Editor note* This blog is split in two parts, the first is Nayors level design write up. The second part is a level design focused A&Q section based on questions we got on twitter/facebook. -David
Hello, and welcome to another dev blog! My name is Nathan Goulden aka “nay0r” I am NMRiH2’s level designer.
I was one of the level designers for the original NMRiH. I first joined the team back in 2008 and it’s been a fantastic journey over the years. A lot of blood sweat and tears went into the creation of the 5 maps I made for NMRiH1: Broadway, Cabin, Toxteth, Cleopas and Arpley but I loved every second of it. I’ve always had a love for level design and mapping in general and I first started back in late 1999 when I was 16. I bought a PC Gamer magazine with worldcraft tutorials on it and it just kicked off from there.
After years of working in the GoldSource Engine (HalfLife 1) and Source Engine (HalfLife 2) we’re now working in Unreal 4. A question I get asked often is how different mapping is in this new engine, and to be honest, its not an easy question to answer. Even though the basic mechanics of designing a map are very similar, the tools we use now are fairly different. The fundamental difference is a Source map was normally a solo effort with maybe the exception of a modeler working alongside you. Now, working in unreal 4, its 100% more a team effort to create the environment.
Enough about my history, lets talk about what we currently have in the works. Right now there are 3 maps all at different stages of development, Night of the Living Dead (notld) the furthest through production, Brooklyn Heights which is currently taking great shape and Palisades Mall which I have just recently blocked out.
Night of the Living Dead (notld) was the first NMRiH2 map I started on. As you may know it’s a remake of a map currently in the mod. Blocking it out was quite an easy process because initially all I did was export it from Hammer and import it directly into 3ds Max then back to Unreal 4. This gave me a great base to work with. I then set a pretty large landscape up in Unreal and started to work the landscape to get the rough feel of how I wanted the map to be scaled. The map itself has the same key landmarks if you broken it down to its bare bones, but at the same time we have greatly increased its size and of course graphical point of view. The thing with source is it does not deal with large open spaces very well and it’s pretty difficult to optimize and this is where Unreal comes into its own. Either way notld is shaping up really nicely.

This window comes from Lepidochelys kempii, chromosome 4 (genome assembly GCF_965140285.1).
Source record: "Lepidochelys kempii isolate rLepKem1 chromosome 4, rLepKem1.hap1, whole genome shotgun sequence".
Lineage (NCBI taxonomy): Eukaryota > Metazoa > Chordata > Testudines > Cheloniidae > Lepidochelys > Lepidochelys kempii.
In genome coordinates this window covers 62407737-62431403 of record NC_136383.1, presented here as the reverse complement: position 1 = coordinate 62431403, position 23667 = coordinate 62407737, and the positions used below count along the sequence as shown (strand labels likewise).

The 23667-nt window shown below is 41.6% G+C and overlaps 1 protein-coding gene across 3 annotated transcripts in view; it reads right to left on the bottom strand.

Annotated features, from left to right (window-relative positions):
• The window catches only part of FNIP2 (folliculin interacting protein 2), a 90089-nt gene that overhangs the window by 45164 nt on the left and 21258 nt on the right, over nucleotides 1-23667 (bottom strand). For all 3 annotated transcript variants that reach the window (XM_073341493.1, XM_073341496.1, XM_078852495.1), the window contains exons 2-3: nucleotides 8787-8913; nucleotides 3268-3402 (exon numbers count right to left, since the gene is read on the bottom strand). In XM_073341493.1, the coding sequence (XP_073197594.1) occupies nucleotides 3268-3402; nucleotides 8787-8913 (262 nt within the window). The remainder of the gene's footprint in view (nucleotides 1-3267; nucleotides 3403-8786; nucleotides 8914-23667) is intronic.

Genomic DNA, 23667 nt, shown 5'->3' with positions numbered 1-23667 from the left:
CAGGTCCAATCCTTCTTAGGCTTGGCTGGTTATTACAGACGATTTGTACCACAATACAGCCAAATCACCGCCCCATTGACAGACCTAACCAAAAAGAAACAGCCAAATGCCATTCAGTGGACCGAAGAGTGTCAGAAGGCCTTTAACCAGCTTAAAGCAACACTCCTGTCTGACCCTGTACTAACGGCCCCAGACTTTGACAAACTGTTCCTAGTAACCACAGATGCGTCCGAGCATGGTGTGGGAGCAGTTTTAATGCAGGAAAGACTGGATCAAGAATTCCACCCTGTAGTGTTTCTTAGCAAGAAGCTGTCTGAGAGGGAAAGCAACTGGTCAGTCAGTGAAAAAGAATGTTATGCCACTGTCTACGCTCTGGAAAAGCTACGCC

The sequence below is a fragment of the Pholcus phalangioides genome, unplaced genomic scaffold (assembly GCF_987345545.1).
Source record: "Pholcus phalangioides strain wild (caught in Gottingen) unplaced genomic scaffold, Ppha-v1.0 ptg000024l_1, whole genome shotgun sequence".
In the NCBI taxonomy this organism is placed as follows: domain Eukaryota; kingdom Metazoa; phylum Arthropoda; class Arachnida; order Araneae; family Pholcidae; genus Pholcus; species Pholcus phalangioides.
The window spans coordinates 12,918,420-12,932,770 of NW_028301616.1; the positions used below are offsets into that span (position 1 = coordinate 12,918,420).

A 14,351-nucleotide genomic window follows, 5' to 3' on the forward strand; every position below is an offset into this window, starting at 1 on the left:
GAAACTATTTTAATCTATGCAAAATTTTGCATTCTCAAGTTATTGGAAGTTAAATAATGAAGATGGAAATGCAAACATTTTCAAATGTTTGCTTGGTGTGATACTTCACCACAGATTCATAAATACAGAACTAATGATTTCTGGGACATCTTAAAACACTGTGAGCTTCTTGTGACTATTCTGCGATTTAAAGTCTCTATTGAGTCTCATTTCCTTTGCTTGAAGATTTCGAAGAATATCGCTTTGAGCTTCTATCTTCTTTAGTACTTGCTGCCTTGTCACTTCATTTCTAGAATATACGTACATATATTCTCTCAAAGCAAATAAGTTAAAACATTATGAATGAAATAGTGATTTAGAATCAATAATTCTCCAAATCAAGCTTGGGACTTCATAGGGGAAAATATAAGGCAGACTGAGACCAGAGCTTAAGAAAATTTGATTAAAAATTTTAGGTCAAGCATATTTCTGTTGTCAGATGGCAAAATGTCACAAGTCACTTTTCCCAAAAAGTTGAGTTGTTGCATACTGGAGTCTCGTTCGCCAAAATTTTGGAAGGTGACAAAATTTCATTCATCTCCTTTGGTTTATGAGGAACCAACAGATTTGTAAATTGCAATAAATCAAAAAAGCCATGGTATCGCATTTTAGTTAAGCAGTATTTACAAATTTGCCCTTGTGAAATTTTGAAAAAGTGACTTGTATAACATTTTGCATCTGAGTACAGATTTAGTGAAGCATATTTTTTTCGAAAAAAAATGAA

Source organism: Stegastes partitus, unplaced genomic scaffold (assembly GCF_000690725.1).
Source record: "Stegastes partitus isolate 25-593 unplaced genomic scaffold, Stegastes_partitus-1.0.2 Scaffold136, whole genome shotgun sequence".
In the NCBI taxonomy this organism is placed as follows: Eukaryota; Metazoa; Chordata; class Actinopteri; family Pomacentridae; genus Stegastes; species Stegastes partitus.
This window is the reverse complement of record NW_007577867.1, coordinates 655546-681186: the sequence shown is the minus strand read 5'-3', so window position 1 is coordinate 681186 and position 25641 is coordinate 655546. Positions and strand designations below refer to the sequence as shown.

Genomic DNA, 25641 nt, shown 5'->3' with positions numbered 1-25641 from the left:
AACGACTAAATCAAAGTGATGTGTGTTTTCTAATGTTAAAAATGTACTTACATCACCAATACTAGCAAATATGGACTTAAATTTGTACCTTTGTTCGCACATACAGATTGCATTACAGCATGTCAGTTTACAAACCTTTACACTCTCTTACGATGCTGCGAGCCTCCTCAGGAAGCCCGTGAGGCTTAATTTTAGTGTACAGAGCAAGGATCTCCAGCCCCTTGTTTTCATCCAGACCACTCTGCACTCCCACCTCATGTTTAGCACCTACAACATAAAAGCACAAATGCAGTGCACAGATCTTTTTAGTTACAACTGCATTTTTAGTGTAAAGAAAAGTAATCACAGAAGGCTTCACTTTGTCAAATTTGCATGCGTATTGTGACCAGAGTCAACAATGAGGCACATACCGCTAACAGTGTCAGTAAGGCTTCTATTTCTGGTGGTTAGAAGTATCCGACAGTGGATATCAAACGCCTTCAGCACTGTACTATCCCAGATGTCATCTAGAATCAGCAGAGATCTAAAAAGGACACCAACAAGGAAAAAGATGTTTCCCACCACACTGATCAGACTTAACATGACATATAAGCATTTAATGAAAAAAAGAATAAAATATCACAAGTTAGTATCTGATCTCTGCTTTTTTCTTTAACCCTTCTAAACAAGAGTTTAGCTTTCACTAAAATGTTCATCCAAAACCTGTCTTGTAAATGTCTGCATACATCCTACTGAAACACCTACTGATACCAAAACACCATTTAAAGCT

With Brooklyn Heights we based it off the real world location, pretty much to meter scale as well. My main job on Brooklyn Heights is interior layout and some exterior building work. This is where source and Unreal 4 are slightly different. In source, interiors are built up by BSP brushes and edited where needed, in Unreal 4 we have setup a modular kit system based around 1 meter pieces or more. Once the kit has been made I then go in and construct the interiors which is like putting together lego. Later on these interiors are merged together, it’s quite a long and slow process.
Palisades Mall map is still very much WIP but I’m confident it will end up being a good, big open mall like map. Which we feel we were missing from the original game.
P.S. Here’s a bonus update! I have one last source map for the Mod that is almost complete. Some of you may have heard about it around the forums or on the steam community. nmo_Broadway2, a rebirth of the original broadway I have committed to release for the Mod on Halloween.
Level Design Questions & Answers
A few weeks ago we put out a call for questions on twitter and facebook. It took us a while to go through them all but here they are!
Q: “NMRiH1 had many maps inspired or based on famous movies. Will we be seeing recreations of locations from classic zombie and horror movies again? If so, are there any difficulties (legal, technical) in making maps based on movies?”
A: The short answer: Yes, to both parts. You’ll be seeing homages to some of our favorite zombie and horror movies, but the legalities vary depending. Luckily none of our maps are really a “recreation” but instead are homages, paying tribute without copying. For example our first showcase map is a tribute to Night of the Living Dead, and we recently started work on a large and intricate shopping mall map paying homage to Dawn of the Dead. We won’t really be featuring characters from films as we’re using customizable characters, but we’ll probably have a few clothing items paying tribute to some of our favorite characters from film!
Q: “How will maps be structured in NMRiH2? Will the maps have more dynamic and randomized features like alternative paths and objectives, with more backtracking and exploring compared to the original game?”
A: Right now our maps for nmrih2 are built around a “non-linear black box” design philosophy. The maps themselves are self-contained environments, not necessarily “open world” but almost completely nonlinear in design. This allows us to randomize so many aspects of the nature of the map such as what areas may be blocked or locked, lights, and where items and objects will spawn. Think of the random aspect of nmrih1 on steroids. In certain maps we are even randomizing the rooms that are in a building – the idea being that these unpredictable aspects will add a whole new layer of chaos and excitement to the game.